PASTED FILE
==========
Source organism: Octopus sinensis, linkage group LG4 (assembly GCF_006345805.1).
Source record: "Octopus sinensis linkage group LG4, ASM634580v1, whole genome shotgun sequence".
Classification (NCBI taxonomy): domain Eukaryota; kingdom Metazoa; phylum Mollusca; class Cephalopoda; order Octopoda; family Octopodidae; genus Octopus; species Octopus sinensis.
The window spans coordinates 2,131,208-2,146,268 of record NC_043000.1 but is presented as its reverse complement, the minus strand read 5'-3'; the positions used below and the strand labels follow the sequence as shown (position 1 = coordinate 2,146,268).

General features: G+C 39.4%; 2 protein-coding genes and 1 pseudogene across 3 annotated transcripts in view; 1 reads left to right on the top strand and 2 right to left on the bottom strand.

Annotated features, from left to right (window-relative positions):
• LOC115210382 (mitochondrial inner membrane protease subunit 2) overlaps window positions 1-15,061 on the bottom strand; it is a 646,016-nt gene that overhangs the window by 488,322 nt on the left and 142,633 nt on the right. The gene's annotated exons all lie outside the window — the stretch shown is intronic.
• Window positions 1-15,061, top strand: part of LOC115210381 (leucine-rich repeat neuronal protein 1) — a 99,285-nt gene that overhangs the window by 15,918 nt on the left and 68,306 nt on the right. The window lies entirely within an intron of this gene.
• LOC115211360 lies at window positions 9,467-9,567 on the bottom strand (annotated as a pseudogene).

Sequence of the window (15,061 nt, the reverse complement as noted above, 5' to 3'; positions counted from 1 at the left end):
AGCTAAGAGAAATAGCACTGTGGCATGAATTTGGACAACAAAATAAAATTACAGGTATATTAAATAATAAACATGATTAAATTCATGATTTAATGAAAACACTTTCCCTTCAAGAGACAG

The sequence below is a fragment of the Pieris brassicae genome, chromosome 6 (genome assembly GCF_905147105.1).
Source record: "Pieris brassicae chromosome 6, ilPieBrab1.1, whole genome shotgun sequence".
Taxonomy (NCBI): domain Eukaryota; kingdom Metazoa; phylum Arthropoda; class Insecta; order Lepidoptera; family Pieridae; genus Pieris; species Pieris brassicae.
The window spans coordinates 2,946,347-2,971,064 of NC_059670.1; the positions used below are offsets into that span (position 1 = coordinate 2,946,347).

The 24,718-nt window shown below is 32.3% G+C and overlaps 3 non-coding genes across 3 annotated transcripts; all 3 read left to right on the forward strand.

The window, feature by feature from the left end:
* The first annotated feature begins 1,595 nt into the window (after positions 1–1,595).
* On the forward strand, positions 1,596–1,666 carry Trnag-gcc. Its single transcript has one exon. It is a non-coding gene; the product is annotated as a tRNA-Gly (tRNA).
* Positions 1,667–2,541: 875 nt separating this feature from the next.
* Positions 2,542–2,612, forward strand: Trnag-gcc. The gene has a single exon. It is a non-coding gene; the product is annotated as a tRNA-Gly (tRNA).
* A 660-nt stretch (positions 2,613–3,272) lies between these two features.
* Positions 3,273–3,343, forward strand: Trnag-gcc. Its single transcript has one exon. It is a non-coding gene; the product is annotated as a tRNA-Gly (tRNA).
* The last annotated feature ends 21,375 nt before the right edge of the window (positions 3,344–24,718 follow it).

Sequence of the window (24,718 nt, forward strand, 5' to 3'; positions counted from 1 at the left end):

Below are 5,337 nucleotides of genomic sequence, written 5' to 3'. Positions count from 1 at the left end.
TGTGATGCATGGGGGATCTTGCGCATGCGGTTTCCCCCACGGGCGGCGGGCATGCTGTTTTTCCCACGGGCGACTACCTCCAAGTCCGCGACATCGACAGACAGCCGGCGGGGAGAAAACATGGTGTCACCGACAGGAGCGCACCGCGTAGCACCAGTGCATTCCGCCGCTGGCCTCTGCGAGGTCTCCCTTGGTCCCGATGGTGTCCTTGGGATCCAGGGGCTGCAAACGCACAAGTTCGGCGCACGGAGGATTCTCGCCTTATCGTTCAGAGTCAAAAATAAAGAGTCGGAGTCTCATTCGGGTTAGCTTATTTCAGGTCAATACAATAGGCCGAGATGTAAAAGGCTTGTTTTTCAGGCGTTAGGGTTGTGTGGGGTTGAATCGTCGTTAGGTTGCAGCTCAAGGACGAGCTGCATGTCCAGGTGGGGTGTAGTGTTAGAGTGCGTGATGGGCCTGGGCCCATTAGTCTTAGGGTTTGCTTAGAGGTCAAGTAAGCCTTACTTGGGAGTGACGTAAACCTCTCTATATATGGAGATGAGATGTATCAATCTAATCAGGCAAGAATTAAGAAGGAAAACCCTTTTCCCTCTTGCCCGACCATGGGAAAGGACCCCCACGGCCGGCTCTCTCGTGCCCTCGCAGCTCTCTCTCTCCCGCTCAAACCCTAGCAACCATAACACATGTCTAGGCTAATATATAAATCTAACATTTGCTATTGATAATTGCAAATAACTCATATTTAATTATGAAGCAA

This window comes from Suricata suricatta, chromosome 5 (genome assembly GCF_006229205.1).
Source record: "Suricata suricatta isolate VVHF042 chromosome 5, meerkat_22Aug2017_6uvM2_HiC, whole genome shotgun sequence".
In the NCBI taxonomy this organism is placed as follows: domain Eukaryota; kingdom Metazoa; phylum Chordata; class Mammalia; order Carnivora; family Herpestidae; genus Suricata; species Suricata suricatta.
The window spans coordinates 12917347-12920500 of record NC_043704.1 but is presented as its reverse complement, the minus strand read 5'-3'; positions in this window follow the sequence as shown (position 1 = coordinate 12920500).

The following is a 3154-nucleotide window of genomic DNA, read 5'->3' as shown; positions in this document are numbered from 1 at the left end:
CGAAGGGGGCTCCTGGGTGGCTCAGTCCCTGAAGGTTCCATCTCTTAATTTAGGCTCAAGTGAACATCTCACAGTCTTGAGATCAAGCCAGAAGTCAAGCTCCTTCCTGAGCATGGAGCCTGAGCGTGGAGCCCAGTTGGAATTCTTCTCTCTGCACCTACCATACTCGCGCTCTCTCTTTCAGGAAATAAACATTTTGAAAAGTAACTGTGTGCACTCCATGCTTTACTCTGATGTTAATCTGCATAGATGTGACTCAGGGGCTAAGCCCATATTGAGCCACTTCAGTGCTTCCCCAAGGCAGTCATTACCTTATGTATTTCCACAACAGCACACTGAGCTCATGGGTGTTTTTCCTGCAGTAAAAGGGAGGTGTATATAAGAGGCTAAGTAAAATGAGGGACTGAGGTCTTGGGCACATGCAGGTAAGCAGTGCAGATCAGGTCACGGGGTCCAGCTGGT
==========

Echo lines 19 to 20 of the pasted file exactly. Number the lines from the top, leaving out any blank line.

* On the forward strand, positions 1,596–1,666 carry Trnag-gcc. Its single transcript has one exon. It is a non-coding gene; the product is annotated as a tRNA-Gly (tRNA).
* Positions 1,667–2,541: 875 nt separating this feature from the next.